The TIWAHE Initiative and Demonstration Project was appropriated funding for the first time in 2014. In 2015, the Bureau of Indian Affairs (BIA) provided across the board increases for the ICWA and Social Services funding for all eligible Tribes and invited four Tribes to participate in the TIWAHE demonstration project. Two more Tribes were added in 2017. In 2022, an additional $2 million was appropriated by Congress to expand the demonstration project which resulted in an additional 2 Tribes selected and 10 Tribes receiving $100,000 in one-time funding.
On May 23, 2023, the Department of Interior Assistant Secretary of Indian Affairs through a Dear Tribal Leaders Letter that there is an opportunity for Tribes across the Nation to submit a Letter of Intent to be considered for inclusion in the TIWAHE Initiative Demonstration Project. BIA will be adding two new demonstration sites. Federally recognized Tribes, Tribal Organizations or Tribal Consortia are eligible to apply. The application is due at 7:59pm AKST, August 31, 2023 to Meghan Bishop at firstname.lastname@example.org.
Application Components include:
- Face sheet – required with all letters of intent. This provides necessary background information for BIA and reviewers and is a one-page, fillable form.
- Letter of Intent addressing the following:
- Background of the Tribe
- Description of the issues that the Tribe would use TIWAHE funding to address – including Tribal priorities.
- Description of how TIWAHE funding would be used to address the identified issues. What are the Tribes proposed outcomes? How would TIWAHE funding shape the future for the Tribe’s community and families?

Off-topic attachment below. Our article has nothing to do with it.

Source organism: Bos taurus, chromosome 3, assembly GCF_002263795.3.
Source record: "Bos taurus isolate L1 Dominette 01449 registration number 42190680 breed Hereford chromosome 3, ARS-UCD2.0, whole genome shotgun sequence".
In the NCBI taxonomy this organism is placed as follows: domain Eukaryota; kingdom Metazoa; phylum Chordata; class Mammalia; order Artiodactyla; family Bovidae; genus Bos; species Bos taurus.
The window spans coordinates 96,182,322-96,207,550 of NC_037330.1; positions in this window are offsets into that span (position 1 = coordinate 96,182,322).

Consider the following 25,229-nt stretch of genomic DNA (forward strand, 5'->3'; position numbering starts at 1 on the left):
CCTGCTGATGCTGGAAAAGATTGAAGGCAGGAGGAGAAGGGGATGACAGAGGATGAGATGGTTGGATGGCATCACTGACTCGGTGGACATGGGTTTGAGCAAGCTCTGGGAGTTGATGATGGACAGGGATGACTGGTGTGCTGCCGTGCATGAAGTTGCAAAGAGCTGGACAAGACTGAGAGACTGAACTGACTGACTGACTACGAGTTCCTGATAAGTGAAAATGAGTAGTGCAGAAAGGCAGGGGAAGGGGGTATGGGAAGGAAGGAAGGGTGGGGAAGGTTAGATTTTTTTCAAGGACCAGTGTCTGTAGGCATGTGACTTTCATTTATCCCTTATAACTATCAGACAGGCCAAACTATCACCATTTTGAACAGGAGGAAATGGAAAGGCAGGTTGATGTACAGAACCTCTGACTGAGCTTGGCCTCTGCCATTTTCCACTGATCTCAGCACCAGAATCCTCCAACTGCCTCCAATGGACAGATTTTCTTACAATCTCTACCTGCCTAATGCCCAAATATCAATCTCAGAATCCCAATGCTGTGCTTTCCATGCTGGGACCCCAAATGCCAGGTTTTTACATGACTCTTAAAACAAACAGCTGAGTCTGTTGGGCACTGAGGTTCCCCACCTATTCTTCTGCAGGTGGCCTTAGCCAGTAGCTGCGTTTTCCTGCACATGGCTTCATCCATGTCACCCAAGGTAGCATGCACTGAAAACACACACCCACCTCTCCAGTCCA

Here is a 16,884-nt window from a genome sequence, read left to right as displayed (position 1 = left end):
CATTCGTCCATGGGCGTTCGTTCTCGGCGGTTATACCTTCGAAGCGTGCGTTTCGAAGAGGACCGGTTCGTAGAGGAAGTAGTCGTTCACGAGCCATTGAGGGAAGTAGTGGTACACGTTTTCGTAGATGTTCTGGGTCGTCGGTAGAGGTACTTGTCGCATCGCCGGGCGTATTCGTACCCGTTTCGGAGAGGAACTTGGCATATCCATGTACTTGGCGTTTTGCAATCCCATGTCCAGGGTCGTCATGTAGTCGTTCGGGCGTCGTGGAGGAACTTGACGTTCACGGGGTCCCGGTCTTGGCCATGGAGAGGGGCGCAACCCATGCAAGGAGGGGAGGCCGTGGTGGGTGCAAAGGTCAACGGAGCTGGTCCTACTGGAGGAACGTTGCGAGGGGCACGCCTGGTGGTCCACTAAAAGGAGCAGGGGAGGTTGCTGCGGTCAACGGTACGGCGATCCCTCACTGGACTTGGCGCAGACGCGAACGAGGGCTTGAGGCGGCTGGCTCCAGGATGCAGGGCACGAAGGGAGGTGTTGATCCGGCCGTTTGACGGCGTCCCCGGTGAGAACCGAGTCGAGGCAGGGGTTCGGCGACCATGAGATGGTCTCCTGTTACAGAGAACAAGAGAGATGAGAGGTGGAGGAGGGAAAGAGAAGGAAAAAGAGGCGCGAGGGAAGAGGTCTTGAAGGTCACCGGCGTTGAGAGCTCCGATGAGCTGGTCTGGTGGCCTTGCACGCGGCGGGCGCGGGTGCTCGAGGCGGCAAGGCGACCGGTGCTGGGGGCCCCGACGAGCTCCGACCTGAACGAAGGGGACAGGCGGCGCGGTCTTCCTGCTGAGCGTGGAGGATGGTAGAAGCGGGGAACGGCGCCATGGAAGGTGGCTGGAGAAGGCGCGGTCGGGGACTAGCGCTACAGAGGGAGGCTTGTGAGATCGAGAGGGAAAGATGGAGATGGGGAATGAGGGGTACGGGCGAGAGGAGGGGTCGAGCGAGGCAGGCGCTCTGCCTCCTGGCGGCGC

- Current demographics of the Tribe’s members and those serviced or in need of service.
- Evidence of support of Tribal leadership and Tribal members and the ability to communicate effectively between them.
- Current partnerships among local, Tribal, State and federal providers to improve access to services for Tribal children, youth, and families.
- Overall Vision Statement
- Current social indicators in priority areas identified by the Tribe.
- What are the Tribe’s gaps in delivering services or having capacity to assist Tribal members?
- How do the priorities and the needs of the Tribe align with TIWAHE funding lines and the outcomes framework?
- Proposed outcomes and how those outcomes align with Tiwahe funding lines and the Outcomes Framework.
- Willingness to implement infrastructure to support Tiwahe, including allocating human capital and complementing technology, given tribal context and resource availability.
- Willingness to challenge existing thinking and thought to traditional and cultural family well-being outcomes.
- Willingness to “break down silos that exist between programs and activities…”
- Willingness to transform programs and activities “…in such a way that they help and enhance one another.”
Additional considerations for selection may include Tribal leadership interest, community support for change, and the willingness for the Tribe to be an active partner in the Tiwahe Initiative.
- Dear Tribal Leader Letter and Accompanying Documents
- Tiwahe Congressional Report and Appendices
- Tiwahe Evaluation
For additional information, please contact AVCP Communications Director, Gage Hoffman at 907-543-7308 or email at email@example.com
AVCP is a regional nonprofit tribal consortium comprised of the 56 federally recognized tribes of the YK Delta. The geographic boundaries of AVCP extend from the Yukon River Village of Russian Mission downstream to the Bering Sea coast, north up through Kotlik and south along the coastline to Platinum and then extending up the Kuskokwim River to Stony River, including Lime Village on the Stony River tributary. The area encompasses approximately 6.5 million acres, or 55,000 square miles, in Western Alaska.